Academic journal article Journal of Economic and Social Development

On Some Ideas for Improvement of Identification and Recording Gains/losses

Academic journal article Journal of Economic and Social Development

On Some Ideas for Improvement of Identification and Recording Gains/losses

Article excerpt

1.INTRODUCTION

Accounting is the systematic and comprehensive recording of financial transactions for pertaining to a business. An accounting information system collects and processes transaction data and then disseminates the financial information to interested parties. Accounting information systems are designed to support accounting functions and related activities. Financial accounting focuses on the reporting of an organization's financial information, including the preparation of financial statements, to external users of the information, such as investors, regulators and suppliers. For better results, it is important to have common understanding of basic terms and ways to process transactions. We agree with Mourier (2004) that accounting is a challenging subject requiring much specialist background knowledge, and financial reporting is an area with distinct terminology characteristics.

At the heart of the IFRS Conceptual Framework for Financial Reporting (hereafter the IFRS Framework) are the elements of financial statements (paras. 47-81), namely, assets, liabilities, equity, income and expenses. The IFRS Framework adopts a 'balance sheet approach' in that the definitions of liabilities, equity, income and expenses all follow inexorably from the definition of assets: liabilities are defined to be the opposite of assets, equity is the residual interest in assets having deducted liabilities, and income and expenses are defined as, respectively, increases and decreases in net assets (other than from transactions with equity holders). This balance sheet approach can be viewed simply as an application of the logic of double-entry accounting, which is that assets are sources of value that are necessarily equal to the claims on those sources, namely, equity and liabilities. The aim of current paper is to analyze the definitions and recording process of revenues and gains. The authors of current paper have worked out some suggestions for improving the reporting process taking into account the meanings of income, revenue, gain and profit.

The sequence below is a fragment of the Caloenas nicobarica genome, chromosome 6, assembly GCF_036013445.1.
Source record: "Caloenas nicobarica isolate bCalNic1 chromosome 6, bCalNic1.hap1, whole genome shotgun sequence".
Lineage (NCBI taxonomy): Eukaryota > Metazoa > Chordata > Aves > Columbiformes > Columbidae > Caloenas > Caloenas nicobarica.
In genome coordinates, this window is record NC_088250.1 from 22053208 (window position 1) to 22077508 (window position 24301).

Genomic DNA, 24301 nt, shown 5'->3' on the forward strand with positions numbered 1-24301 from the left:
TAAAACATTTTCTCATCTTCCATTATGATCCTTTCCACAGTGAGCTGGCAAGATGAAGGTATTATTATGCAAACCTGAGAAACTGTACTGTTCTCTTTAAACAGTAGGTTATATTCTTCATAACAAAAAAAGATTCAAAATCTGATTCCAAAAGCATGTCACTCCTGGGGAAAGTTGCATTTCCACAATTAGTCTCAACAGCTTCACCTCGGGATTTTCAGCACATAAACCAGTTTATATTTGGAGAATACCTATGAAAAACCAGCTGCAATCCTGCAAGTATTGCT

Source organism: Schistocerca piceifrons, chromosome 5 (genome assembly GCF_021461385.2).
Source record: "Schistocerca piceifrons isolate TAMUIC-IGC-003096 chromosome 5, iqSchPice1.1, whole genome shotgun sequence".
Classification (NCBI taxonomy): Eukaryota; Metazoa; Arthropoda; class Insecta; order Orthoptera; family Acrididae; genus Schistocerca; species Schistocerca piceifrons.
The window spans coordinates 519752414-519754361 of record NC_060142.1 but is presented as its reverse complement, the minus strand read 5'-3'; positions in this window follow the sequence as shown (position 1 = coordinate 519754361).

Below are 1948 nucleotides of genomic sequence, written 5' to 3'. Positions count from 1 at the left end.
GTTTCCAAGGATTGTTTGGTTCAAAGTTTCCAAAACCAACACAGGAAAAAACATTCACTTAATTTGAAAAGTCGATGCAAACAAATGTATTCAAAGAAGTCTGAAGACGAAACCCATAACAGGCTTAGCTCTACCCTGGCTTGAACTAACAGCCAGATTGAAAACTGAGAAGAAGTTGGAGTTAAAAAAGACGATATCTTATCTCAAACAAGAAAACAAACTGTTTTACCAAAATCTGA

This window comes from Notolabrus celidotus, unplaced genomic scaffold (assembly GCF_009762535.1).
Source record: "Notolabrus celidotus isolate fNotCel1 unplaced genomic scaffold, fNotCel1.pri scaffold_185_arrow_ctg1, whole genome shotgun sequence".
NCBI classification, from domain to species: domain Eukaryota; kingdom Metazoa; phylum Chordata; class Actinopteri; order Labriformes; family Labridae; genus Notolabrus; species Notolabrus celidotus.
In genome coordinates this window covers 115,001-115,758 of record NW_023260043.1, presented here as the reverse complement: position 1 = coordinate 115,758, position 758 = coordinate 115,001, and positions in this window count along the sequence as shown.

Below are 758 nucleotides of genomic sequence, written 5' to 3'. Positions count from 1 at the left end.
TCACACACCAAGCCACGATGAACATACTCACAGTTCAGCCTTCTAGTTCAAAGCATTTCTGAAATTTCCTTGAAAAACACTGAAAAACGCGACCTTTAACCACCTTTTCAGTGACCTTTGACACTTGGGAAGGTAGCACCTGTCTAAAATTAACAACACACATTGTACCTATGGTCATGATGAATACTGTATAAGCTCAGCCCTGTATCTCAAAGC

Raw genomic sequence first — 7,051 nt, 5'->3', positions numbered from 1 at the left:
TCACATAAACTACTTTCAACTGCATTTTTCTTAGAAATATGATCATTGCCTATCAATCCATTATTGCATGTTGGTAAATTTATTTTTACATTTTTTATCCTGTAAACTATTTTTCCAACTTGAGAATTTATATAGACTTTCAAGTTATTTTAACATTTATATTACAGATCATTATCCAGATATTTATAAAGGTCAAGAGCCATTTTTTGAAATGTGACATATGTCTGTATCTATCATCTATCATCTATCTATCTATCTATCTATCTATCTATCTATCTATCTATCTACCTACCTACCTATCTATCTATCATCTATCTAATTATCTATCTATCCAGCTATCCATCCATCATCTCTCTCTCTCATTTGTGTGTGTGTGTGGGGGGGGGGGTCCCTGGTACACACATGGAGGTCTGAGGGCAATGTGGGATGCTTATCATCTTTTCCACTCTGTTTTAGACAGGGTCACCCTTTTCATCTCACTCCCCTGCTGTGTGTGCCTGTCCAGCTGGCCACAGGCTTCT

2.INCOME, REVENUE AND GAIN

Income may have several meanings. First, income can be used interchangeably with revenue. Second, income may refer to the revenue from sources other than main operating activities (as a secondary type of revenue); for example, interest income, rent income, or commission income. Third, net income refers to the excess of income over expenses. According to the IFRS Framework p. 4.25 "Income is increases in economic benefits during the accounting period in the form of inflows or enhancements of assets or decreases of liabilities that result in increases in equity, other than those relating to contributions from equity participants."

In accordance with the IFRS Framework p. 4.29:

The definition of income encompasses both revenue and gains.

According to the IFRS Framework para. 4.29 "Revenue arises in the course of the ordinary activities of an entity and is referred to by a variety of different names including sales, fees, interest, dividends, royalties and rent". In IAS 18 (para. 7) revenue is defined as "The gross inflow of economic benefits during the period arising in the course of ordinary activities of an entity when those inflows result in increases in equity, other than increases relation to contributions from equity participants". After 1 January 2017, IFRS 15 will replace IAS 18. According to IFRS 15 (Appendix A: Defined terms) revenue is "income arising in the course of an entity's ordinary activities". Because the definition of income will not change, revenue can be defined as the gross amount of economic benefit flowing to an entity from its ordinary business activities that results in increases in equity other than from contributions made by equity holders (Burton, Jermakowicz, 2015, p. 467). Therefore, revenue is understood to be that part of a company's income resulting from its main (= operating) activities. In pure accounting terms, revenue is an increase in assets or decrease in liabilities on the company's books. …

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